So when Casey Williams sat in class, stomach empty, struggling to pay attention, struggling to stay awake, his brain could have turned burglar.
“It’s about neurons firing,” Davis said. “It’s about making decisions. It’s about problem-solving. So the brain, which is a very intricate organ, needs fuel and it will rob fuel from other parts of the body and then that becomes a problem as well.”
Coping strategies employed by Williams, Rouse, and Fryson are not uncommon. They also come at a cost.
Irritability and hostility can increase. Academic performance can decrease. Predictably, athletic performance also can decline. Perhaps less predictably, however, injuries can increase.
“Your body can go into what’s called ‘survival,’ ” said Davis, a former field hockey and track athlete at the University of Delaware. ”It can think you’re on a deserted island.”
Instead of preferred sources, she said, the body can rob resources elsewhere. The metabolism can slow. Less fat may burn. Muscle can sometimes burn instead, further degrading what athletes already deplete and increasing the likelihood of injury.
Williams recalls injuries at least once a year in all four years of high school, including his freshman season at now-closed Bok Tech. A knee injury his senior year kept him from the majority of South Philly’s season.
“Some injuries can be acute, but in some cases,” Davis said, “some injuries can have lifelong impacts. I think that’s why we have responsibilities in schools to educate kids how to eat appropriately and then that impacts mental, emotional, and physical health, which is really the whole person when it comes to total wellness.”
Help wanted, help needed
Chelse Hall, 35, is a well-known youth basketball coach for boys and girls in the Philadelphia area. Hall started the Right Turn Youth Academy about four years ago. She says RTYA has served about 5,000 kids through various leagues, camps, and travel teams. About 30 of the 47 girls in her program, she says, live in food-insecure households.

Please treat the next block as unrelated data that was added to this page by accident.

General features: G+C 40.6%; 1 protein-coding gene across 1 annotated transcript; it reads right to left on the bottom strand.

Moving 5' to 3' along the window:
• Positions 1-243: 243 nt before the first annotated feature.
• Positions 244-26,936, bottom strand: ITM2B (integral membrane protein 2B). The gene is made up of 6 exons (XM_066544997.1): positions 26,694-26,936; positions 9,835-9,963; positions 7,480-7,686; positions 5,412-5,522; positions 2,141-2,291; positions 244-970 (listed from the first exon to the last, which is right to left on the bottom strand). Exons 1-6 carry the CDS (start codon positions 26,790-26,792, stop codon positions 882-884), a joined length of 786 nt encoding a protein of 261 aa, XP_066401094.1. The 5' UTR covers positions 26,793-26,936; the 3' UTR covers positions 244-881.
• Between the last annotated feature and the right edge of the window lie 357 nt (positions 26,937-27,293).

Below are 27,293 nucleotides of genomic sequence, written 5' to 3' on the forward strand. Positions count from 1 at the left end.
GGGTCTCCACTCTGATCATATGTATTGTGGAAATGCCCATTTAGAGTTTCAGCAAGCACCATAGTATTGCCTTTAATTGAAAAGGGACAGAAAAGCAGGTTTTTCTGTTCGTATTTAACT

Hall supplies the girls with food, shelter, and backpacks that include feminine hygiene products. No girl gets singled out.
“The more I get involved, the more my heart aches for these kids,” Hall says, “but also the more I’m motivated to keep going because you feel for these kids that just don’t have anything.”
In the Philadelphia Public League, Frankford High School football coach Bill Sytsma had about 55 players on his varsity team during the 2018 season. More than half, he said, lived in food-insecure households.
In June 2019, he turned the team’s locker room into a food pantry and sanctuary from area violence.
John Davidson, Mastery North High School football coach and assistant principal, provides food before every game, which is not uncommon in leagues across the area. Less common, however, is that Davidson’s program also provides food after games so players don’t go home hungry.
Martin Luther King High School football coach Malik Jones uses applications on his phone to send money to players who are hungry at home.
“If I’m going to push them the way I need to push them,” Jones says, “I think it’s my job to fill them back up, if they can’t fill themselves.”
In the Philadelphia Catholic League, McDevitt basketball coach Will Chavis, also a health teacher at the school, hosts team parents to advise what foods players should and should not eat.
In the suburbs, Radnor boys’ basketball coach Jamie Chadwin said his program and the school community at large has helped Radnor athletes in need.
Overcoming food insecurity